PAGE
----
Northern Ireland faces a summer of some danger. No event of this year has defused the tensions rising round the season of marches which reaches its climax next month, and a number have increased it. There may be a way out: but it is not obvious.
The victory of Fianna Fail in the Irish Republic brings to power a party whose leaders tend to be more republican, at least in rhetoric, than those of Fine Gael. Before the election Bertie Ahern, the future prime minister, called for Sinn Fein to be included in talks even before the IRA, of which Sinn Fein is the political voice, called a ceasefire. He corrected this to fit with the consensus that ceasefire must precede inclusion, but could not correct the impression that he is closer to the IRA than a senior politician should be - an impression that deepened when he met Gerry Adams, the Sinn Fein leader, two weeks before the election.
Sinn Fein has achieved a popularity and a standing the organisation could not have dreamed of even a year ago: the legacy of their apparent support for the "peace" process, the huge personal credibility Gerry Adams gained by his meeting with President Bill Clinton and the identification by Sinn Fein of the huge drug problem in inner-city Dublin. Adams is now a superstar in international terms. He has lent this lustre to a party which, though it remains committed to terror, can, through him, pose as equally committed to peace on republicans' terms.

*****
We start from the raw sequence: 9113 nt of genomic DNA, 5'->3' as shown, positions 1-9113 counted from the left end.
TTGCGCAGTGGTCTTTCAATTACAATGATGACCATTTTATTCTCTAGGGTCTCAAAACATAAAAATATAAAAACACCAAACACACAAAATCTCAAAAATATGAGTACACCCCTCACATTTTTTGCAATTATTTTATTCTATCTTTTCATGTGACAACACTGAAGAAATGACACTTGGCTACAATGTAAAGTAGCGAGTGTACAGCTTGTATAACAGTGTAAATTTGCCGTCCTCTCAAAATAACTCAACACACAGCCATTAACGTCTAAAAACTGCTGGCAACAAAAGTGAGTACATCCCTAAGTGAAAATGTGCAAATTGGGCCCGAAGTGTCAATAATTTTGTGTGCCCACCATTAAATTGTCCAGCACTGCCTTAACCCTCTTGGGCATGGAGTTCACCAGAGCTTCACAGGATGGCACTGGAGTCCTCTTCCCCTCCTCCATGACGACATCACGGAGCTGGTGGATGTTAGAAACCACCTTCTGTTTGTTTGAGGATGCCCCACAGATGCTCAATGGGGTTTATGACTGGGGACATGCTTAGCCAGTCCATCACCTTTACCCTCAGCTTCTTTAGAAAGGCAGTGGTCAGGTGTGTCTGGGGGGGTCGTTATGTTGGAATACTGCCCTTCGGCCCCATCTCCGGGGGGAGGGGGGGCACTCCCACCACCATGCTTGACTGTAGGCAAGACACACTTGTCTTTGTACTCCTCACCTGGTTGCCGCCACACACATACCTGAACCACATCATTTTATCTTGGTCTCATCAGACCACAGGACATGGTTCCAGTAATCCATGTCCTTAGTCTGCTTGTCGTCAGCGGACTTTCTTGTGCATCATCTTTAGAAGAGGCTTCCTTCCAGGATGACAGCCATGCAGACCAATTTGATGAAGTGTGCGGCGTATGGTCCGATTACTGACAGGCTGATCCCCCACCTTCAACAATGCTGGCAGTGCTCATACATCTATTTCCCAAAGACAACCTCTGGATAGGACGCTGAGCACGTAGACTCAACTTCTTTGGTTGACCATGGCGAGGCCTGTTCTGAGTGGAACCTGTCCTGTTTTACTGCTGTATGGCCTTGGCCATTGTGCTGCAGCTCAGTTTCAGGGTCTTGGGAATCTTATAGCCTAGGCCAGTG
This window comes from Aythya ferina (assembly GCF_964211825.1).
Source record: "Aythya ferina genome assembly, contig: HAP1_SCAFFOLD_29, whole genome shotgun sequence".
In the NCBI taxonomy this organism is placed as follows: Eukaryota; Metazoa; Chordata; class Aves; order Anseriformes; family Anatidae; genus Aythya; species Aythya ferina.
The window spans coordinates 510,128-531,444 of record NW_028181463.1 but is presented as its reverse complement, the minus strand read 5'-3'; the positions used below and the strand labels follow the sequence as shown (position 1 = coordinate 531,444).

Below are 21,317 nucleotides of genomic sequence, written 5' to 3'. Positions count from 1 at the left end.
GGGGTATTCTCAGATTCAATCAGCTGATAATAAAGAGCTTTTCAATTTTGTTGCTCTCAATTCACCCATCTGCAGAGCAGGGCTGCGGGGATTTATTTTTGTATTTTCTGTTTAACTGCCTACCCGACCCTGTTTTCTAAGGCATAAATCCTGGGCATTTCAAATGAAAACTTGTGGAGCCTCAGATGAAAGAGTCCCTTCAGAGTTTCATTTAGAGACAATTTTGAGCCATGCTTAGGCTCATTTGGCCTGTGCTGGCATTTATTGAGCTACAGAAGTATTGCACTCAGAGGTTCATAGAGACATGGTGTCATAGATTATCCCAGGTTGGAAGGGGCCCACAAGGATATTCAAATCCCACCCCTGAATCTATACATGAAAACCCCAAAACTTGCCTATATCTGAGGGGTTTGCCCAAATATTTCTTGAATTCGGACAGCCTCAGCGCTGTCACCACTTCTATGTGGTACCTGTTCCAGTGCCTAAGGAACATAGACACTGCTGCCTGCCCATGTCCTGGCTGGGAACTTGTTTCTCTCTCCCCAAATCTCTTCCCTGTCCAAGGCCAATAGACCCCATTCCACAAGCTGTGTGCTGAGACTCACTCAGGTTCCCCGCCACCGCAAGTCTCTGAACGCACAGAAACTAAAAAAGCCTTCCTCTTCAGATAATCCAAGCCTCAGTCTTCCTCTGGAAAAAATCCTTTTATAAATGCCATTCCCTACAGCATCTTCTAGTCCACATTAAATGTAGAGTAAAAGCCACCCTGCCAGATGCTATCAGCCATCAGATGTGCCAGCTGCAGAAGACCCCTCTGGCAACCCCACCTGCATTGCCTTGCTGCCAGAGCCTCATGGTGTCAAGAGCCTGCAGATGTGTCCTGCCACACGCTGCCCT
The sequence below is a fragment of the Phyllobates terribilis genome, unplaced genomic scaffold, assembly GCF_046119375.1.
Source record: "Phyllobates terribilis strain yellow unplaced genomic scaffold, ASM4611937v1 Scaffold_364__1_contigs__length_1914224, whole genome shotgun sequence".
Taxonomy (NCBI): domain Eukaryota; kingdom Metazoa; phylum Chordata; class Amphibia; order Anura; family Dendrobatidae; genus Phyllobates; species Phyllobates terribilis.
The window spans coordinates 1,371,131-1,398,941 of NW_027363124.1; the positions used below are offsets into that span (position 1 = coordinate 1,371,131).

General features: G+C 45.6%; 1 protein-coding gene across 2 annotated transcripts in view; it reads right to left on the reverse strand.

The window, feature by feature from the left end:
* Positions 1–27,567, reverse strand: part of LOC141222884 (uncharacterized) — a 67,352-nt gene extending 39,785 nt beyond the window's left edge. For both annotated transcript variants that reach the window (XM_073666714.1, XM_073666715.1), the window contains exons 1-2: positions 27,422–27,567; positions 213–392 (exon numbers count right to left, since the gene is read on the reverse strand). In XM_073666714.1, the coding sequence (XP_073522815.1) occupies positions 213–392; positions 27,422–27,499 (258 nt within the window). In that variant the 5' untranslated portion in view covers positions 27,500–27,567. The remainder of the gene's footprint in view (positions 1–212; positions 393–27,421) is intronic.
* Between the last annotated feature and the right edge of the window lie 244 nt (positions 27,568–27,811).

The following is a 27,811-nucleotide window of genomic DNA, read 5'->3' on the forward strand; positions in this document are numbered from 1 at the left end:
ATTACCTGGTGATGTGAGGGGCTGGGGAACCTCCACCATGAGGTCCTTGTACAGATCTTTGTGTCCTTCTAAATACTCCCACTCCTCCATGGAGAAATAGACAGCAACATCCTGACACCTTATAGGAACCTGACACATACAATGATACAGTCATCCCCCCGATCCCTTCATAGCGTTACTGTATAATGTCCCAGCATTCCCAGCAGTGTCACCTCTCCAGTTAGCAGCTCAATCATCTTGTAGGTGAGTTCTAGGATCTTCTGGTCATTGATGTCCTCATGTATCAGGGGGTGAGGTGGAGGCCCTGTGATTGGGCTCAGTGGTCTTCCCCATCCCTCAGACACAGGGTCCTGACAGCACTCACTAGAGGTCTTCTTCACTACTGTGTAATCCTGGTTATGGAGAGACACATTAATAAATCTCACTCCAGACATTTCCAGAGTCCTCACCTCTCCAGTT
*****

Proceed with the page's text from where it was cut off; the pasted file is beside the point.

The organisation now has two UK MPs (who will not take their seats), one deputy in the Dail and leading positions in a range of Northern Irish local councils. Adams said earlier this week, when welcoming the election of Sinn Fein's Caoimhgin O Caolain, that "I think you are going to see a new ball game entirely in terms of Sinn Fein's influence."
Sinn Fein has been talking for the past three weeks to officials of the Northern Irish office about its participation in the talks. These have centred on the decommissioning of weapons - a demand that Sinn Fein rejects, saying it would leave them disarmed before the attacks of loyalist gangs. It …